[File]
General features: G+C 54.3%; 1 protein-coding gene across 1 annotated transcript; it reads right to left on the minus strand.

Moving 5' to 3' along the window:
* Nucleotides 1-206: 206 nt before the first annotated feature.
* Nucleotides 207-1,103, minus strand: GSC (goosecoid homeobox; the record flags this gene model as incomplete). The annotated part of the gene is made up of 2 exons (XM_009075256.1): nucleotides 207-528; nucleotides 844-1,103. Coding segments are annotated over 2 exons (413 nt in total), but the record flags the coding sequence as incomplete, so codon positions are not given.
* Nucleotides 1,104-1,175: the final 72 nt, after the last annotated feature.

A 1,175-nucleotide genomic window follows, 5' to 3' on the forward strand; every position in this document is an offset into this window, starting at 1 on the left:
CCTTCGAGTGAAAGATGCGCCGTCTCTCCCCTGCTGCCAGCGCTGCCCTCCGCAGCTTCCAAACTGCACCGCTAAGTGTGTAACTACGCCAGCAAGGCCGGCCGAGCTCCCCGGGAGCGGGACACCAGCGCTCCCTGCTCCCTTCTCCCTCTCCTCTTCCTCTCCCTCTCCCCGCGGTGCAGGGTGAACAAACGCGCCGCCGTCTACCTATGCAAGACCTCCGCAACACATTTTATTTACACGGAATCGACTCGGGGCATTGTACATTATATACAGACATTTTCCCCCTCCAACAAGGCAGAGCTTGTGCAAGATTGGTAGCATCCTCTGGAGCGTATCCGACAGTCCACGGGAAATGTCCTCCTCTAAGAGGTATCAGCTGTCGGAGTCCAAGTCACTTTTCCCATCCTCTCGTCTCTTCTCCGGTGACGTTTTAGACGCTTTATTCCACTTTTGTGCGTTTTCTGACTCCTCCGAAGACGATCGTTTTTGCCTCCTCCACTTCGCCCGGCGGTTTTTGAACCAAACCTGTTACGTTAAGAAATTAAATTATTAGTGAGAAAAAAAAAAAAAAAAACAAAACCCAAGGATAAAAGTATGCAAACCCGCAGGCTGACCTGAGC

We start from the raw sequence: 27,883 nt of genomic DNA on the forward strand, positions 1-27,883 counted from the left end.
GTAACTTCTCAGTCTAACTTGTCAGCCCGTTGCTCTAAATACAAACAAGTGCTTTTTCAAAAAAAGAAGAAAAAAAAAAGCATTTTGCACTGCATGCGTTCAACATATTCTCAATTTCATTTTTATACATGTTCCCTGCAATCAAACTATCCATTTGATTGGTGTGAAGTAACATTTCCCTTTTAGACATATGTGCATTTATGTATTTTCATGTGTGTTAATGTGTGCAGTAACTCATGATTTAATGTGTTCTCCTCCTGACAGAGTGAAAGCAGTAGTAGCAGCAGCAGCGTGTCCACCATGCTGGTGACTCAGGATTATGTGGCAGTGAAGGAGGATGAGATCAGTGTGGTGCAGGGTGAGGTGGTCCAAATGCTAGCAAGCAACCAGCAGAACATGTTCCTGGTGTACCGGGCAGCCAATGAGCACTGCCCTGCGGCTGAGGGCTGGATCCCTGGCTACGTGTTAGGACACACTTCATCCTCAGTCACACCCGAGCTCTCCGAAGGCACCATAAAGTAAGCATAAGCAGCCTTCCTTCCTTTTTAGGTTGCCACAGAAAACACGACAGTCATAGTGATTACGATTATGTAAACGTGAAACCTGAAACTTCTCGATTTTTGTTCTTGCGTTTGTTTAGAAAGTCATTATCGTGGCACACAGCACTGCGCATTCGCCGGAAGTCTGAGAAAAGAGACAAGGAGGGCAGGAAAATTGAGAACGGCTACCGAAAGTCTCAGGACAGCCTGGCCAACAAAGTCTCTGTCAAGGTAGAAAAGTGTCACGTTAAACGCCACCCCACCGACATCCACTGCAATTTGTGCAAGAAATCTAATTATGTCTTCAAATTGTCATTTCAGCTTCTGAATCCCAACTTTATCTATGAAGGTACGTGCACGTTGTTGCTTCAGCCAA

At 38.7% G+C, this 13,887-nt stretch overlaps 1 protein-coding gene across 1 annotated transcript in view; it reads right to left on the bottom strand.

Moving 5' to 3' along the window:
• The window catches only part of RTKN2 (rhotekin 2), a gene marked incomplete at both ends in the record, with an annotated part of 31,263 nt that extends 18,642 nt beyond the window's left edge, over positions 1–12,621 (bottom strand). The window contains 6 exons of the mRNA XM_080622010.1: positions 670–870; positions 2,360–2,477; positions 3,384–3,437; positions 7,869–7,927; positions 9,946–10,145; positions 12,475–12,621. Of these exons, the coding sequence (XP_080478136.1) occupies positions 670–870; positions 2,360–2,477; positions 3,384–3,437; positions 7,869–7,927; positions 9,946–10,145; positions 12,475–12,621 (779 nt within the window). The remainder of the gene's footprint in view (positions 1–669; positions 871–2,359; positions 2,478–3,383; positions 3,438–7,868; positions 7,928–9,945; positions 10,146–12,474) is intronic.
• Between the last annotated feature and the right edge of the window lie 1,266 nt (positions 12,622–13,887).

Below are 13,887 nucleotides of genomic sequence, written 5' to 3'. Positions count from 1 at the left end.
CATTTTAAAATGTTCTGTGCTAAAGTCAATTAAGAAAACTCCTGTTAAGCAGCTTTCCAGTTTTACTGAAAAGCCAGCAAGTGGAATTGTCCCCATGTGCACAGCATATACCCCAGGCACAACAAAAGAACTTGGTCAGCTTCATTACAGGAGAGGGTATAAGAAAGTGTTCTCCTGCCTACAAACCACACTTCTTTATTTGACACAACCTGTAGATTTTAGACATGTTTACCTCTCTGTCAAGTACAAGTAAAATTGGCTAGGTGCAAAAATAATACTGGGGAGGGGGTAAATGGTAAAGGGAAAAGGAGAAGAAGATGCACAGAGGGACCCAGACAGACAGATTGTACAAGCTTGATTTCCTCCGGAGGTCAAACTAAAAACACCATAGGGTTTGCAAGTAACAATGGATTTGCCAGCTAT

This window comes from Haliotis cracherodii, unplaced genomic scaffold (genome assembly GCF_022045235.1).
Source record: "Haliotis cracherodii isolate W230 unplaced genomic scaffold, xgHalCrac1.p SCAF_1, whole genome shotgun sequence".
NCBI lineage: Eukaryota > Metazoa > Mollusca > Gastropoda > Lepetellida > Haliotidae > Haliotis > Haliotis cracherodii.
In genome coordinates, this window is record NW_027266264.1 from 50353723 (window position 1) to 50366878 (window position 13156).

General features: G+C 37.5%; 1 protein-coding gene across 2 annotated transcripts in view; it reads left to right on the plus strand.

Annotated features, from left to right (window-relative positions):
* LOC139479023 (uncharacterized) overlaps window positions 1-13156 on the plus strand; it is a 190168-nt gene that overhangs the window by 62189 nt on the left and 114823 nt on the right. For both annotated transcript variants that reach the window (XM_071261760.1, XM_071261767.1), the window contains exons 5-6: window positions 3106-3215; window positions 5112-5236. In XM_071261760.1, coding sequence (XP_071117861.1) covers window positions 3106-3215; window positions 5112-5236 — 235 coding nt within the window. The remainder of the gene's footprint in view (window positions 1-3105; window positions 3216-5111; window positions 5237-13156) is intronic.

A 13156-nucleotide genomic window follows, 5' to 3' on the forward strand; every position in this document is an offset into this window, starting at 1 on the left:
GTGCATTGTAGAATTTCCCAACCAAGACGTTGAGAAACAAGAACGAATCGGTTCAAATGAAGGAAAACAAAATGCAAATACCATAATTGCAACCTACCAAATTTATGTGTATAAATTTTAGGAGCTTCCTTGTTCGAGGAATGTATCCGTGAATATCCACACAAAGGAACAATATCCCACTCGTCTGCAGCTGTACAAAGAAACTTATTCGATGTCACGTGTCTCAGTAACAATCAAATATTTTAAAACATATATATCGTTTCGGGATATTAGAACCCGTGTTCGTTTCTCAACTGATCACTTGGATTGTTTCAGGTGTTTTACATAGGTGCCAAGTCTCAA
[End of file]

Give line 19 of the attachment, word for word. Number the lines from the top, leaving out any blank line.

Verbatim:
In genome coordinates, this window is record NW_027266264.1 from 50353723 (window position 1) to 50366878 (window position 13156).